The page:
Amazon Announces Static IP Addresses and Multiple Datacenter Operation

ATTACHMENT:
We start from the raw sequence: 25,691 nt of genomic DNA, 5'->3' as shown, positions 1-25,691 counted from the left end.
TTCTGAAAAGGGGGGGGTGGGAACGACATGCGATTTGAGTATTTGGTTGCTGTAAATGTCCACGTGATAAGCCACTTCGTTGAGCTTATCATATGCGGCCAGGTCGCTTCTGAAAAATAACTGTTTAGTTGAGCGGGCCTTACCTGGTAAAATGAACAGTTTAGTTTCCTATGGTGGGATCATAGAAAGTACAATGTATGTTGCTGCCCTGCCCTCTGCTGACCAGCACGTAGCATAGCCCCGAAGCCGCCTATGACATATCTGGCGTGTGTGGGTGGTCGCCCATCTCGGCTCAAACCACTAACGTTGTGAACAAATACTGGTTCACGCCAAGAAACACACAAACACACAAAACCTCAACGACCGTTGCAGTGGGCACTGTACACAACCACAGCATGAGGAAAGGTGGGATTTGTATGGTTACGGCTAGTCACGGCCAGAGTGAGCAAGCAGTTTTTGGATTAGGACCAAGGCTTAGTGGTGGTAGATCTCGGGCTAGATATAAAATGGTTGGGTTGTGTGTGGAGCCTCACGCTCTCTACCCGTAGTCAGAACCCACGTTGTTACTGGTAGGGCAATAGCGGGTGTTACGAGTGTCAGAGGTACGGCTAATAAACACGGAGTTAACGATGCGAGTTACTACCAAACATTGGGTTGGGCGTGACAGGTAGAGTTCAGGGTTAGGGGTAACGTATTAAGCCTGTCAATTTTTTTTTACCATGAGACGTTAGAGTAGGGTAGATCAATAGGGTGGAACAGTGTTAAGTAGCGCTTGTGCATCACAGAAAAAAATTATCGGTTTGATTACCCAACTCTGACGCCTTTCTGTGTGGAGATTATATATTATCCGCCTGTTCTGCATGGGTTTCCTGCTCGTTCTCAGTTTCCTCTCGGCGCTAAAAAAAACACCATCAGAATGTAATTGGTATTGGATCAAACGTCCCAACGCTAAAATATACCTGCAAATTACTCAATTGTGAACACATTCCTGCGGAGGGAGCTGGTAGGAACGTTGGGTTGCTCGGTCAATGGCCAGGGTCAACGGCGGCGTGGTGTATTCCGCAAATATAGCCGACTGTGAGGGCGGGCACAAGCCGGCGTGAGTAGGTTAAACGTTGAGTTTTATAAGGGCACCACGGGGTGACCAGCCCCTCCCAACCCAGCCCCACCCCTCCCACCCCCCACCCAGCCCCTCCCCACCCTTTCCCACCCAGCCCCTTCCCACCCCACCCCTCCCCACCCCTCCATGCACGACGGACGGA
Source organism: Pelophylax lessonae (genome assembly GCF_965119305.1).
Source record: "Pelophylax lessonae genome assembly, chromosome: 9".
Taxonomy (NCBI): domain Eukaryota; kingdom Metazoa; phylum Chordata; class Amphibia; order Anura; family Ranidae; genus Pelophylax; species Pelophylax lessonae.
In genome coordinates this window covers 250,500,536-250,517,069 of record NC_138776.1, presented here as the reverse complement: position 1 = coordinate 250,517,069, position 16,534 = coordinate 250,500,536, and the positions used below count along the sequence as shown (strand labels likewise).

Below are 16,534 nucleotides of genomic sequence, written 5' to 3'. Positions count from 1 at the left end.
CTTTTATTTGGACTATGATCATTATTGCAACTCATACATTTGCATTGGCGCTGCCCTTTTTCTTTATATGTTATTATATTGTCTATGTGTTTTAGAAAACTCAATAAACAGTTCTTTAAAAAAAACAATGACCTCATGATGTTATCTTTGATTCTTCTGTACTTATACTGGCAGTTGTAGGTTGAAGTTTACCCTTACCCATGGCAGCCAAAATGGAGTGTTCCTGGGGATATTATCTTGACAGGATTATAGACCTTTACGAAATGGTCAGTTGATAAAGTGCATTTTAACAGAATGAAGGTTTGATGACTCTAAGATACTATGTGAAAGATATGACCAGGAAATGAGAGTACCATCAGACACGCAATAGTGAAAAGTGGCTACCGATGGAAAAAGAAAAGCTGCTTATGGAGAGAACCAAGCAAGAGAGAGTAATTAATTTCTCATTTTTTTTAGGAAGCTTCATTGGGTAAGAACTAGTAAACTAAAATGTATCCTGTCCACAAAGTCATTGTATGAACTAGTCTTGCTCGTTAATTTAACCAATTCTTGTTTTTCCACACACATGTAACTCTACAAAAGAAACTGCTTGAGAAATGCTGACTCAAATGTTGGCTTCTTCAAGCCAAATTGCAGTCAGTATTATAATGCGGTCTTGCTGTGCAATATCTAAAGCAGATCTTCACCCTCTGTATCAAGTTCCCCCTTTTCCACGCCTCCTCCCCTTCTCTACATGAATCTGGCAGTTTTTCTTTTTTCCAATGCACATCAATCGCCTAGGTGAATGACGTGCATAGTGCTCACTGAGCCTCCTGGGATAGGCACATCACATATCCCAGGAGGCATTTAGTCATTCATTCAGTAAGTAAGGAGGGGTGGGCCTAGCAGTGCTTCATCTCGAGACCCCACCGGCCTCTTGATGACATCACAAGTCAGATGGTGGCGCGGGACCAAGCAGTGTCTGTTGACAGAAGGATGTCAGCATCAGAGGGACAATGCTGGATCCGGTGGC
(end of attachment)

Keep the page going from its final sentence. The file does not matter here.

Amazon is fixing two of their major problems: no static IP addresses and single datacenter operation. By adding these two new features developers can finally build a no apology system on Amazon. Before you always had to throw in an apology or two. No, we don't have low failover times because of the silly DNS games and unexceptionable DNS update and propagation times and no, we don't operate in more than one datacenter. No more. Now Amazon is adding Elastic IP Addresses and Availability Zones. Elastic IP addresses are far better than normal IP addresses because they are both in tight with Jessica Alba and they are: Static IP addresses designed for dynamic cloud computing. An Elastic IP address is associated with your account, not a particular instance, and you control that address until you choose to explicitly release it. Unlike traditional static IP addresses, however, Elastic IP addresses allow you to mask instance or availability zone failures by programmatically remapping your public IP addresses to any instance associated with your account. Rather than waiting on a data technician to reconfigure or replace your host, or waiting for DNS to propagate to all of your customers, Amazon EC2 enables you to engineer around problems with your instance or software by programmatically remapping your Elastic IP address to a replacement instance. About the new feature RightScale says: Amazon did a very nice job in creating something much more powerful than simply adding “static IPs” to their offering. They are giving us dynamically remappable IP addresses that fit well into the overall cloud computing paradigm that we can use to manage servers better than with traditional hosting solutions. Mostly good news. It's not great news because RightScale also says "Assigning or reassigning an IP to an instance takes a couple of minutes..." So it's not as speedy as one would hope, but at least you don't have to wait for TTL to kick in and everyone up and down the stack to get new IP addresses. Cached static IP addresses will always be valid, which simplifies and speeds things up considerably, especially when using redundant load balancers as the entry point into your system. The other power feature added was the ability to specify which datacenter your instances run in. Amazon calls this feature Availability Zones: Availability Zones provide the ability to place instances in multiple locations. Amazon EC2 locations are composed of regions and availability zones. Regions are geographically dispersed and will be in separate geographic areas or countries. Currently, Amazon EC2 exposes only a single region. Availability zones are distinct locations that are engineered to be insulated from failures in other availability zones and provide inexpensive, low latency network connectivity to other availability zones in the same region. Regions consist of one or more availability zones. By launching instances in separate availability zones, you can protect your applications from failure of a single location. You might also be wondering how fast connections are between datacenters. They are said to be: "inexpensive, low latency network connectivity to other availability zones in the same region." I tend to believe this. I've been surprised before how fast datacenter links can be in that you didn't have code specially for these configurations. How this will impact S3 and SimpleDB latencies is an interesting question. And how system design will need to change once datacenters are in different regions of the world is another interesting question. Other services still have more datacenters, more geographically dispersed datacenters than Amazon, and better content migration capabilities, but this is a great first step that allows developers to add another layer of reliability to their systems. Update: I thought this was a good explanation of using static IPs in Some more about EC2: Slashdot hasn't run many stories on EC2 (none that I know of) because until now it's been a niche service. Without a way to guarantee that you can have a static IP, there had been a single point of failure: if your outward-facing VMs all went down, your only recourse was to start up more VMs on new, dynamically-assigned IPs, point your DNS to them, and wait hours for your users' DNS caches to expire. That meant that while it may have been a good service for sites that needed to do massive private computation, it was an unacceptable hosting service. Now with static IPs, you basically set up your service to have several VMs which provide the outward-facing service (maybe running a webserver, or a reverse proxy for your internal webservers), and you point your public, static IPs at those. If one or more of them goes down, you start up new copies of those VMs and repoint the IPs to them. No DNS changes required.